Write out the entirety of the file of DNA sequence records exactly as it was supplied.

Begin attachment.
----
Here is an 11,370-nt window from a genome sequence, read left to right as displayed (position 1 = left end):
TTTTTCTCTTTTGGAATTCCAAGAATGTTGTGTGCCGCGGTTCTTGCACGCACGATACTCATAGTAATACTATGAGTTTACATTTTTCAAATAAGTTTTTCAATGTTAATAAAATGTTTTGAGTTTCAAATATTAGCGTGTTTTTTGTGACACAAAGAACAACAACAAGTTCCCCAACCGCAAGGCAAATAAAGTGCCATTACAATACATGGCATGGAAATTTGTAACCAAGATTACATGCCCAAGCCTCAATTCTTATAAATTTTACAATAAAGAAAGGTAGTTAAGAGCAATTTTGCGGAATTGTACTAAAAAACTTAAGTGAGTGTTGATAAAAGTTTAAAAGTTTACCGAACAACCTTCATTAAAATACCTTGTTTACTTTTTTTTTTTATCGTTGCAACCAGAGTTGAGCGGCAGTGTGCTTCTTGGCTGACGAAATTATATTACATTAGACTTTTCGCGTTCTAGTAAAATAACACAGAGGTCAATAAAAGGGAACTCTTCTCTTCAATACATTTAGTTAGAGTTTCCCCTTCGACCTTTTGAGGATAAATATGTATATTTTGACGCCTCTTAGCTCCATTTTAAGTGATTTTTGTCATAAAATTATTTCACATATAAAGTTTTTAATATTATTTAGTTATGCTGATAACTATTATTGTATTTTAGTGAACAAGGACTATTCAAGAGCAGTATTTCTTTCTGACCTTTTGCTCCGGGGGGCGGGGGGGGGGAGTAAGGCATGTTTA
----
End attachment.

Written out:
Here is an 11,370-nt window from a genome sequence, read left to right as displayed (position 1 = left end):
TTTTTCTCTTTTGGAATTCCAAGAATGTTGTGTGCCGCGGTTCTTGCACGCACGATACTCATAGTAATACTATGAGTTTACATTTTTCAAATAAGTTTTTCAATGTTAATAAAATGTTTTGAGTTTCAAATATTAGCGTGTTTTTTGTGACACAAAGAACAACAACAAGTTCCCCAACCGCAAGGCAAATAAAGTGCCATTACAATACATGGCATGGAAATTTGTAACCAAGATTACATGCCCAAGCCTCAATTCTTATAAATTTTACAATAAAGAAAGGTAGTTAAGAGCAATTTTGCGGAATTGTACTAAAAAACTTAAGTGAGTGTTGATAAAAGTTTAAAAGTTTACCGAACAACCTTCATTAAAATACCTTGTTTACTTTTTTTTTTTATCGTTGCAACCAGAGTTGAGCGGCAGTGTGCTTCTTGGCTGACGAAATTATATTACATTAGACTTTTCGCGTTCTAGTAAAATAACACAGAGGTCAATAAAAGGGAACTCTTCTCTTCAATACATTTAGTTAGAGTTTCCCCTTCGACCTTTTGAGGATAAATATGTATATTTTGACGCCTCTTAGCTCCATTTTAAGTGATTTTTGTCATAAAATTATTTCACATATAAAGTTTTTAATATTATTTAGTTATGCTGATAACTATTATTGTATTTTAGTGAACAAGGACTATTCAAGAGCAGTATTTCTTTCTGACCTTTTGCTCCGGGGGGCGGGGGGGGGGAGTAAGGCATGTTTA